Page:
The Paleolithic diet; Health and Historical accuracy

Currently, in our society, we live in a world of fast food, grocery stores, and fast paced convenience. This has grown to the point of a dependency on prepackaged goods. With this trend, obesity, heart disease, and diabetes has become a growing epidemic. Since it has been so many generations of depending on fast food, then suffering from health problems when we reach our golden years has become a normal part of life. Unfortunately, we have reached a turning point in our life where the age at which we develop numerous health problems seems to have become even younger. Fortunately, with our technology, we are able to pin-point to the cause of this problem; our diet, unlike in the times of the Salem witch hunts. Due to archaeological research we were able to conclude that it was bacteria in the wheat crops that caused the people of Salem to fall ill, and not witchcraft.

For several generations now society has been consuming processed foods and to ascertain the impact of this, again, we can turn to archaeology for answers. For example, to this day we’ve never found remains of an 8 year old Neanderthal child experiencing health issues due to diabetes. Discoveries such as these have led some people in today’s society to question the role of diet for keeping our organs and bodies healthy. If the paleo diet and other food regimes which focus on the consumption of unprocessed foods have gained huge popularity among those seeking to stay healthy, it is because influenced by archaeological discoveries there is an assumption that humans are straying too far from what is considered ‘natural’ and that our ancestors were extremely healthy beings due to the purity of their diet and lifestyle. Today many argue that processed foods are unnatural and bad for our health. Although there may be truth to this, it seems this notion has been taken to an extreme. Paleo eaters believe that to be ‘optimally human’, and to keep our organs in an ‘original’ state we should eat a diet consisting uniquely of meats and vegetables. The paleo diet rejects the consumption of starches and grains, as its advocates claim that our paleolithic ancestors did not eat such foods, however we can see that this is an ironic and erroneous assumption. From the Henry et al. report, which notes the survival of starch in the dental calculus of teeth belonging to neanderthals discovered in Shanidar and Spy, we can see that our ancestors did in fact eat starchy food substances.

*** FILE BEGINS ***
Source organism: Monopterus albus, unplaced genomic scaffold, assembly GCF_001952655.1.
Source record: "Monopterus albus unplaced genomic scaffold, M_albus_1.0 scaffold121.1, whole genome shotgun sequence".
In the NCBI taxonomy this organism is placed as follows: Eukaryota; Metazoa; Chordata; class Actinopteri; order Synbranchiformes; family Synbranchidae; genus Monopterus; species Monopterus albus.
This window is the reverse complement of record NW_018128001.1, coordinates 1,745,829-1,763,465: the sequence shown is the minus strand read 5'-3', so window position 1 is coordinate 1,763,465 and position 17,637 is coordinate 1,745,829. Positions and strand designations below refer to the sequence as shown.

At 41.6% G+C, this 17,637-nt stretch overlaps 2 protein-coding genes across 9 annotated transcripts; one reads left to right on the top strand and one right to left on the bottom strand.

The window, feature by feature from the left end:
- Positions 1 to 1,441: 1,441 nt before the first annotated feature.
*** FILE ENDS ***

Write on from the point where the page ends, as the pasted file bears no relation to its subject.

To add to this paleo fad we also see an organic food and cosmetics fad growing. Again there is a notion that we are moving too far from our human origins by consuming foods that have been treated with pesticides and must only eat that which has been farmed without the use of chemicals. A multi-million dollar industry has burgeoned out of the belief that to be properly human we need to return to what is natural and live in line with the ways in which our ancestors lived. We also see a large number of skincare companies that sell cosmetics that they claim to be made only from pure, organic ingredients with no chemicals added. For example, a popular company for women is Primal Life Organics that claims to sell bathing products that our cavemen ancestors would have used, since they are made out of pure oils, muds, clays and plant sources. These products and others like them are often marketed with the idea that they will not cause cancer or other diseases, nor will they lead to allergies, due to their being derived from natural sources. We witness again the idea that to be healthy humans and keep our skin, our largest organ, in optimal condition we must be like our ancestors, living from the land, bathing in plant-derived products and eschewing any substances that have been processed with chemicals. Once more even though we can see how there might be health benefits to these products, some of the claims might be a bit farfetched. For example, to state that no one can be allergic to them as they are plant-based is misguided, as many people are allergic to plant and mould pollens which are also ‘pure and natural substances. It is claimed by many of these skincare companies that if a substance is from nature it cannot be toxic, yet we know that for example some poisonous ivies, mushrooms or plant saps can be highly dangerous to humans so it seems that there is some exaggeration. Furthermore it is curious that humans today are prepared to go to extreme lengths to eat like their ancestors, bathe like their ancestors, yet we do not go to the same lengths when it concerns using technologies such as mobile phones or wifi which are also potentially bad for our health and which our ancestors could never have dreamt of! People also use cars, buses and planes instead of walking everywhere even if the pollution from these vehicles is detrimental to our health.